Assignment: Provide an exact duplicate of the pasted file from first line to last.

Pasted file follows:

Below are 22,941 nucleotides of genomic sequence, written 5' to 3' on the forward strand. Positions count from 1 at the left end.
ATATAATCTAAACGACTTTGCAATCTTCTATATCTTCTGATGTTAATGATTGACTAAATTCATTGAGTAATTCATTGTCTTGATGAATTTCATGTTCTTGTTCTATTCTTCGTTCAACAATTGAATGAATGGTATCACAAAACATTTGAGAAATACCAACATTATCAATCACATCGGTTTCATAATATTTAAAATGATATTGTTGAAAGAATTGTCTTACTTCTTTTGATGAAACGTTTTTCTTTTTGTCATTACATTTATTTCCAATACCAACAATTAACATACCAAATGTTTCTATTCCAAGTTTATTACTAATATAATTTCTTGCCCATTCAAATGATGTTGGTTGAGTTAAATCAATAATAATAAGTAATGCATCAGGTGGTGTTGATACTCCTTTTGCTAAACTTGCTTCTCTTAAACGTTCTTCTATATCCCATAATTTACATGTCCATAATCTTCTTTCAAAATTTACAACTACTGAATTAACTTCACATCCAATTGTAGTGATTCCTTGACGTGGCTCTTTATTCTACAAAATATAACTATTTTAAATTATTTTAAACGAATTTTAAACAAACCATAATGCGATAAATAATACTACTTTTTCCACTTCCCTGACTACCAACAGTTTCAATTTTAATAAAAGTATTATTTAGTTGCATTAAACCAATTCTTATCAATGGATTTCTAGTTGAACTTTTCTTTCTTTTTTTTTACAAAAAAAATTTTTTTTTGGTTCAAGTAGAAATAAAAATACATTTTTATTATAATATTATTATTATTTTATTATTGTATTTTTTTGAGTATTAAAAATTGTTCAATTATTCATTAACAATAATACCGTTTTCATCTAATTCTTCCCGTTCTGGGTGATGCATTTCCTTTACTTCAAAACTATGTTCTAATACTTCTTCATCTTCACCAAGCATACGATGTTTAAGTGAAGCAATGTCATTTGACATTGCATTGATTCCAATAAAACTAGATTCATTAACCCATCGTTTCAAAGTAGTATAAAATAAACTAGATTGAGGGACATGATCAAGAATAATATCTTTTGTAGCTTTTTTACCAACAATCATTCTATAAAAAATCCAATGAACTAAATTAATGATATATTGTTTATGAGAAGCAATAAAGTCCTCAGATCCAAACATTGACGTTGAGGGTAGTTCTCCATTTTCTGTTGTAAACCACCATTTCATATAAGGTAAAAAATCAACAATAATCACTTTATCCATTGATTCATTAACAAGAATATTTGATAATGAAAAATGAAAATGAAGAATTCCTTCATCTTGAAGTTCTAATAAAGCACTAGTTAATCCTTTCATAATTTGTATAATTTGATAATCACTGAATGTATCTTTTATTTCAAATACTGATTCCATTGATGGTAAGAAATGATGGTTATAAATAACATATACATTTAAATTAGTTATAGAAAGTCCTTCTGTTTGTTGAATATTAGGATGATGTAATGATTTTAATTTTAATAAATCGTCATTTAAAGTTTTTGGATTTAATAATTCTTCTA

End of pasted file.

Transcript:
Below are 22,941 nucleotides of genomic sequence, written 5' to 3' on the forward strand. Positions count from 1 at the left end.
ATATAATCTAAACGACTTTGCAATCTTCTATATCTTCTGATGTTAATGATTGACTAAATTCATTGAGTAATTCATTGTCTTGATGAATTTCATGTTCTTGTTCTATTCTTCGTTCAACAATTGAATGAATGGTATCACAAAACATTTGAGAAATACCAACATTATCAATCACATCGGTTTCATAATATTTAAAATGATATTGTTGAAAGAATTGTCTTACTTCTTTTGATGAAACGTTTTTCTTTTTGTCATTACATTTATTTCCAATACCAACAATTAACATACCAAATGTTTCTATTCCAAGTTTATTACTAATATAATTTCTTGCCCATTCAAATGATGTTGGTTGAGTTAAATCAATAATAATAAGTAATGCATCAGGTGGTGTTGATACTCCTTTTGCTAAACTTGCTTCTCTTAAACGTTCTTCTATATCCCATAATTTACATGTCCATAATCTTCTTTCAAAATTTACAACTACTGAATTAACTTCACATCCAATTGTAGTGATTCCTTGACGTGGCTCTTTATTCTACAAAATATAACTATTTTAAATTATTTTAAACGAATTTTAAACAAACCATAATGCGATAAATAATACTACTTTTTCCACTTCCCTGACTACCAACAGTTTCAATTTTAATAAAAGTATTATTTAGTTGCATTAAACCAATTCTTATCAATGGATTTCTAGTTGAACTTTTCTTTCTTTTTTTTTACAAAAAAAATTTTTTTTTGGTTCAAGTAGAAATAAAAATACATTTTTATTATAATATTATTATTATTTTATTATTGTATTTTTTTGAGTATTAAAAATTGTTCAATTATTCATTAACAATAATACCGTTTTCATCTAATTCTTCCCGTTCTGGGTGATGCATTTCCTTTACTTCAAAACTATGTTCTAATACTTCTTCATCTTCACCAAGCATACGATGTTTAAGTGAAGCAATGTCATTTGACATTGCATTGATTCCAATAAAACTAGATTCATTAACCCATCGTTTCAAAGTAGTATAAAATAAACTAGATTGAGGGACATGATCAAGAATAATATCTTTTGTAGCTTTTTTACCAACAATCATTCTATAAAAAATCCAATGAACTAAATTAATGATATATTGTTTATGAGAAGCAATAAAGTCCTCAGATCCAAACATTGACGTTGAGGGTAGTTCTCCATTTTCTGTTGTAAACCACCATTTCATATAAGGTAAAAAATCAACAATAATCACTTTATCCATTGATTCATTAACAAGAATATTTGATAATGAAAAATGAAAATGAAGAATTCCTTCATCTTGAAGTTCTAATAAAGCACTAGTTAATCCTTTCATAATTTGTATAATTTGATAATCACTGAATGTATCTTTTATTTCAAATACTGATTCCATTGATGGTAAGAAATGATGGTTATAAATAACATATACATTTAAATTAGTTATAGAAAGTCCTTCTGTTTGTTGAATATTAGGATGATGTAATGATTTTAATTTTAATAAATCGTCATTTAAAGTTTTTGGATTTAATAATTCTTCTA